TRADE and Industry Minister Paula Gopee-Scoon on Wednesday said TT was doing what it could to deal with the outcome of the Brexit process in the UK.
On Tuesday the House of Commons rejected British Prime Minister Theresa May's Brexit plan for Britain to leave the European Union. The defeat was said to be the biggest for a government in the House of Commons for over a century.
Gopee-Scoon said, "We continue to work together, doing the necessary legal scrubbing to ensure that we are ready for a UK agreement should that be the outcome."
Caricom, she said, "has to be prepared for either side of the result."
This country is not taking any position on events taking place in the UK regarding Brexit. Gopee-Scoon said, "As it is, the UK will continue with its internal affairs which will result in a favourable position to its population."
Former trade minister Mariano Browne said Brexit will not have any negative trade implications, because the UK is not TT's main trading partner. He explained that countries such as Barbados, which rely heavily on the UK for tourists. Browne said while TT and the UK continue to have healthy trade relations, the UK is not this country's main trading partner.
Browne said the defeat of May's Brexit plan has lessons which local politicians should heed, and this was a case where political differences were not managed across the floor. Browne said this could result in significant opportunities being lost.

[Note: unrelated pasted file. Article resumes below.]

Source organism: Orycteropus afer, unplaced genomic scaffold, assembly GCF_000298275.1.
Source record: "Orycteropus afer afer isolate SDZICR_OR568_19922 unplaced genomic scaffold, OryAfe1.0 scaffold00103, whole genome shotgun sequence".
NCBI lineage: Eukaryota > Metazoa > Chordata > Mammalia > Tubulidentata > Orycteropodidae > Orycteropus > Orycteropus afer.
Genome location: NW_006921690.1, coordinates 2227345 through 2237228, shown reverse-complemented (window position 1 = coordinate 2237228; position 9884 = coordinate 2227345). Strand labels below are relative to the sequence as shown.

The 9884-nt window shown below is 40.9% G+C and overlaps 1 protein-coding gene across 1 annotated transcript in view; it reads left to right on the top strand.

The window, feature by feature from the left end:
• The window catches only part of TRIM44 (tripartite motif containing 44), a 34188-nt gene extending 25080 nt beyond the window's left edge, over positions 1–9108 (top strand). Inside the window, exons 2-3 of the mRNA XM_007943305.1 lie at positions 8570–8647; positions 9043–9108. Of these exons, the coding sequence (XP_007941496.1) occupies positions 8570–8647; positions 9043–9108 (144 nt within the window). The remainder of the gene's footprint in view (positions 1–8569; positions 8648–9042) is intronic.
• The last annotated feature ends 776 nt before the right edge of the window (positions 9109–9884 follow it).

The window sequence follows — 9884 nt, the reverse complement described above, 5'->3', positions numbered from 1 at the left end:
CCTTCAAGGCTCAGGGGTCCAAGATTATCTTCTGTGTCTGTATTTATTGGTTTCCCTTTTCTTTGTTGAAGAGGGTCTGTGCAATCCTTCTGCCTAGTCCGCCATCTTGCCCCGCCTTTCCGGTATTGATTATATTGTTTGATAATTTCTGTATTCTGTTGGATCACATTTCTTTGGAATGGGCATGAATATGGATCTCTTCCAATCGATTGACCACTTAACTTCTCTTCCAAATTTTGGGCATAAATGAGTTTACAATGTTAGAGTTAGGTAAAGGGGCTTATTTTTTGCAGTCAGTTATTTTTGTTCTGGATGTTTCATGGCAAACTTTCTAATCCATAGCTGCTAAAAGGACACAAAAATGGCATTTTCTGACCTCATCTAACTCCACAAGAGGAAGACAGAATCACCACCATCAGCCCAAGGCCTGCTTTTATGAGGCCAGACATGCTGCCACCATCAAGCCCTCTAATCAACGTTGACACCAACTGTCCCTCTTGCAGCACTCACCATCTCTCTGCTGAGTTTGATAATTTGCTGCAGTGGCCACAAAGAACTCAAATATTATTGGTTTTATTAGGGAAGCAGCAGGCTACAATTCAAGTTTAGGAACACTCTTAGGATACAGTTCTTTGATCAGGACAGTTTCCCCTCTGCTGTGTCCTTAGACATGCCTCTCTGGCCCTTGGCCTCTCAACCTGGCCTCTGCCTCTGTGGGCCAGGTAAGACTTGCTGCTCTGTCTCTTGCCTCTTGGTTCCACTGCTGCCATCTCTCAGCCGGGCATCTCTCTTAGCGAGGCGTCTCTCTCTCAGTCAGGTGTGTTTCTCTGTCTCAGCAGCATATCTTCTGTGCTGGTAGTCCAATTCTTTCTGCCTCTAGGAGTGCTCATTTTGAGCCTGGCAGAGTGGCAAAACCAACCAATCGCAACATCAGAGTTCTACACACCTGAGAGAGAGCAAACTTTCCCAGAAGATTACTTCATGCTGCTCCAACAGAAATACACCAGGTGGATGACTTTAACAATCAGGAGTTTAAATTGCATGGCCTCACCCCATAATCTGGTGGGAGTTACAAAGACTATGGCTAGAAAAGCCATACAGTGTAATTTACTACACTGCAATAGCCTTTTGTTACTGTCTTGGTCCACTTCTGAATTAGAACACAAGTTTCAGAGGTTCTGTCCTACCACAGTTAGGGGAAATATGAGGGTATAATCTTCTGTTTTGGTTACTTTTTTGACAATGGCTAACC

Of more immediate concern to TT should be ongoing developments in Venezuela. Browne said TT should be looking at whether any sanctions imposed on Venezuela could negatively affect this country's economy and potential economic prospects. Noting the United States' opposition to Venezuelan President Nicolas Maduro's administration, Browne said the US is TT's biggest trading partner.
Former head of the public service Reginald Dumas recalled the intention of Brexit was for the UK to get out of the European Union and have more trade with the rest of the world.
Dumas did not see the defeat of May's Brexit plan having a negative impact on TT's trade or diplomatic ties with the UK. As a very small country, Dumas said, TT does not have much weight on its own in international forums and Caricom "should be moving better as a unit" in matters such as these, since under the Treaty of Chaguaramas, one of the things which Caricom is supposed to do is co-ordinate foreign policy.
Going forward, Dumas said it would be interesting to see what happens to the British economy and London's position as a global financial centre.